Once in a while a think on what will be the generation gap between me and people from younger generations. I consider my self as a liberal person, but I'm pretty sure that, sometime in the future, I'll see a younger doing something that will clash against my principles, morals or ethic, but that will be completely accepted by the social norms. I just don't know what it will be.
The very first time I saw the following video, I started to see it. The video is a documentary about prosthetic technology, used mainly to help people who had lost some organ or member. But, as you watch the documentary, you will start to realize that some people with this prosthesis actually have a better performance than before. Yes, the cyborg is coming, and is coming really fast.
So, if in a couple of years your son tells you he is going to replace is perfectly healthy arm with an artificial one, just to be able to throw a ball a couple of meters longer, don't be surprised.
A brand new video featuring Microsoft's vision of the future, with some interesting concepts in it. The focus here is productivity, so I think that's the reason why the video is from the Office division:
How would you like to use your body as a screen and input device? Well, you will be able to do it in a very near future, according to the following video, which shows Skinput, the result of some experiments from researchers at Carnegie Mellon University and Microsoft’s Redmond research lab.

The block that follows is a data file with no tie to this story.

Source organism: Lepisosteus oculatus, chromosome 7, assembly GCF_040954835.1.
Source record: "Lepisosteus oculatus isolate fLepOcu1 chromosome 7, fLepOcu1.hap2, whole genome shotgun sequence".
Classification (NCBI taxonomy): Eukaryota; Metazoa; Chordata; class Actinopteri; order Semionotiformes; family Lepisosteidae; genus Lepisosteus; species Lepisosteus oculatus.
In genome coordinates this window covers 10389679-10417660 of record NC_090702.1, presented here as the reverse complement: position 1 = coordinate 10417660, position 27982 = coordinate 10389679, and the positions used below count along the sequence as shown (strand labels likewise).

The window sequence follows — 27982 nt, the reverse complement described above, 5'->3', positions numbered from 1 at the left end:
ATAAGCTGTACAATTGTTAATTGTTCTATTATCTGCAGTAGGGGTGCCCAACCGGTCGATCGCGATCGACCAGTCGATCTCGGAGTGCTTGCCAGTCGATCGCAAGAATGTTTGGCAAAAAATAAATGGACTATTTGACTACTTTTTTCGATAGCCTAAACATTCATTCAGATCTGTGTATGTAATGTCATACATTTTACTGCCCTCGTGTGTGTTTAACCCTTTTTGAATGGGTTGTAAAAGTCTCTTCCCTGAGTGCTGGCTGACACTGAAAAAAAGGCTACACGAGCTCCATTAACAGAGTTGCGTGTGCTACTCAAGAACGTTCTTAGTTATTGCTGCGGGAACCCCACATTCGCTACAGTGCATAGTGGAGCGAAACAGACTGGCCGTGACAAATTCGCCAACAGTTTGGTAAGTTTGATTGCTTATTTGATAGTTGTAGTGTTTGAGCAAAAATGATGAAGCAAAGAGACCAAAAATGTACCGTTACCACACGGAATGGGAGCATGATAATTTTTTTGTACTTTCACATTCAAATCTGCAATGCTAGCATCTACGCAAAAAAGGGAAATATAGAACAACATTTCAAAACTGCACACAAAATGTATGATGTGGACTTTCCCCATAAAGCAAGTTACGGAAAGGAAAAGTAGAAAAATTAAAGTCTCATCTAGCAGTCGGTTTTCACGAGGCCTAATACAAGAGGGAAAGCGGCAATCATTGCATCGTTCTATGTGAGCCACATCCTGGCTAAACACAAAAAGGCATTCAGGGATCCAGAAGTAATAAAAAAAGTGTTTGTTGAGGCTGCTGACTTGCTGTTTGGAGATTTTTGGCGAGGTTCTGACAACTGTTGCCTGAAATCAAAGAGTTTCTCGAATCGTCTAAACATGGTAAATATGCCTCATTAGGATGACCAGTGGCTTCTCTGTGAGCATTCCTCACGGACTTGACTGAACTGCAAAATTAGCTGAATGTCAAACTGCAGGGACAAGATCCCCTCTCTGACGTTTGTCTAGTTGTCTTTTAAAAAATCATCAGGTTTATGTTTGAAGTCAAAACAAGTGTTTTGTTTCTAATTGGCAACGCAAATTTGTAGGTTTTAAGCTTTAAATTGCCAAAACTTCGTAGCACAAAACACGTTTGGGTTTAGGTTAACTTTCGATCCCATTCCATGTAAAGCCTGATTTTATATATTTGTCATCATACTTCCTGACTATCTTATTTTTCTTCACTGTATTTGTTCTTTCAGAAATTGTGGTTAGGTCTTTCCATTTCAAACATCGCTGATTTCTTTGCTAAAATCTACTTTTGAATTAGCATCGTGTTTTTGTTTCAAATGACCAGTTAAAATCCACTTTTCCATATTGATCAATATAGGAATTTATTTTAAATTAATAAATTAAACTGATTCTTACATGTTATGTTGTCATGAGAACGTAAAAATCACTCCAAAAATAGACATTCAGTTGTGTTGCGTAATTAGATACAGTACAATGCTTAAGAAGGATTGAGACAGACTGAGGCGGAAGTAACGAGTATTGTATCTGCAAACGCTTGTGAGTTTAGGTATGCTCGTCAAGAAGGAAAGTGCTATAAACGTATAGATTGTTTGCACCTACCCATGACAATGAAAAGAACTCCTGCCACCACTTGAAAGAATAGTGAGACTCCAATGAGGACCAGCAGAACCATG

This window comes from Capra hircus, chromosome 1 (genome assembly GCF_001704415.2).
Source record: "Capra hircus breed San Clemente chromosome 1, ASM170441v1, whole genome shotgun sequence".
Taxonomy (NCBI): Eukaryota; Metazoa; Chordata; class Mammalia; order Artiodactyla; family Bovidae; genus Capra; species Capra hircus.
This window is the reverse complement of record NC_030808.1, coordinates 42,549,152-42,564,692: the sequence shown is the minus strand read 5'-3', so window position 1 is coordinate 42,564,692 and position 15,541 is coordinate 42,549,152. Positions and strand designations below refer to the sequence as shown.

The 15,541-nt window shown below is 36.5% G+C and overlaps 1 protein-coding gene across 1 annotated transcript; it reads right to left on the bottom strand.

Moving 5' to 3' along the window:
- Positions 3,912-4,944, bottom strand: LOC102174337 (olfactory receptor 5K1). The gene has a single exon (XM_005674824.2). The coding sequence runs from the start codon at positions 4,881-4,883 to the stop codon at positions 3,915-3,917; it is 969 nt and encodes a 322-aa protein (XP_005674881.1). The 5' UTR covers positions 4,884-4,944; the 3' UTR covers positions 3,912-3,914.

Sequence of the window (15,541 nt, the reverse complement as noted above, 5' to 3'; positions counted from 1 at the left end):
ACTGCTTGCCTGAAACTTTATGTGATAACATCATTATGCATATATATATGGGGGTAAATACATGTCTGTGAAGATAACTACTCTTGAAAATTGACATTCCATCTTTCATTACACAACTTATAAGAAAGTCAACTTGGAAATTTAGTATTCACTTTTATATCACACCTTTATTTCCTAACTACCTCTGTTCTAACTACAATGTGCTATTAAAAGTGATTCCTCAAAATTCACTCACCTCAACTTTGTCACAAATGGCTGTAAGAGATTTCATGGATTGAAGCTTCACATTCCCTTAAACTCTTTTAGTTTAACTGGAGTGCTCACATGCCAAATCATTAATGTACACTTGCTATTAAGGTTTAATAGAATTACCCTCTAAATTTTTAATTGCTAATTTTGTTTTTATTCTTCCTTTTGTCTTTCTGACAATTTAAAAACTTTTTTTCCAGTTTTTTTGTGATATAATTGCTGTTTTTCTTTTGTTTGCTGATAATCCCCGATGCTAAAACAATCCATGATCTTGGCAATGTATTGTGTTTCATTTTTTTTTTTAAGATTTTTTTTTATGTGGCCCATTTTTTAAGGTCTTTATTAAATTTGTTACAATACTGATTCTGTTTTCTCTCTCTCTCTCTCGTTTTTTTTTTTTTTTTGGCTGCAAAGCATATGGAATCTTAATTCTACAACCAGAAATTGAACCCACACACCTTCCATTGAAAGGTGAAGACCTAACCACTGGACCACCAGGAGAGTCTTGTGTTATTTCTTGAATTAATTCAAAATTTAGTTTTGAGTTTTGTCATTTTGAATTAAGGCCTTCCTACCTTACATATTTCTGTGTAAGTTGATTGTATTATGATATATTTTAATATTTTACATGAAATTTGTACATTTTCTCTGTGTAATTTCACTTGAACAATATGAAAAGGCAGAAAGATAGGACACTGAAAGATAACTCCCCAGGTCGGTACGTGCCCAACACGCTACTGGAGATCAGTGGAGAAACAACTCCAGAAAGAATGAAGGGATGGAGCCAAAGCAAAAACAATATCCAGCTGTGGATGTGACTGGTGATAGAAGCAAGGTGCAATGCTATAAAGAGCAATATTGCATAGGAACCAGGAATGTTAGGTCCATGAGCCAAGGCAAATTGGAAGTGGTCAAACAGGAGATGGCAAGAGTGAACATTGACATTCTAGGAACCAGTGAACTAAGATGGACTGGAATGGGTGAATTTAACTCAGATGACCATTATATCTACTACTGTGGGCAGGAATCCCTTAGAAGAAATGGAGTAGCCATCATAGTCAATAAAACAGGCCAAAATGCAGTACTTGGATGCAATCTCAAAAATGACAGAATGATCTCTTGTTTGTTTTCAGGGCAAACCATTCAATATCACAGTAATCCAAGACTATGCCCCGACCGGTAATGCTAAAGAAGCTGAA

Skinput makes use of a microchip-sized pico projector embedded in an armband to beam an image onto a user’s forearm or hand. When the user taps a menu item or other control icon on the skin, an acoustic detector also in the armband analyzes the ultralow-frequency sound to determine which region of the display has been activated.
For more information, grab the paper (in pdf format) and watch the video:
RSS readers may need to click here to watch the video.
Jesse Schell, a Carnegie Mellon assistant professor of entertainment and technology, made a mind blowing presentation at DICE Summit last week about the current and (possible) future trends of gaming, the mix between games and social networks, and human psychology and quest for reality. Have you ever realized that Farmville has more users than Twitter?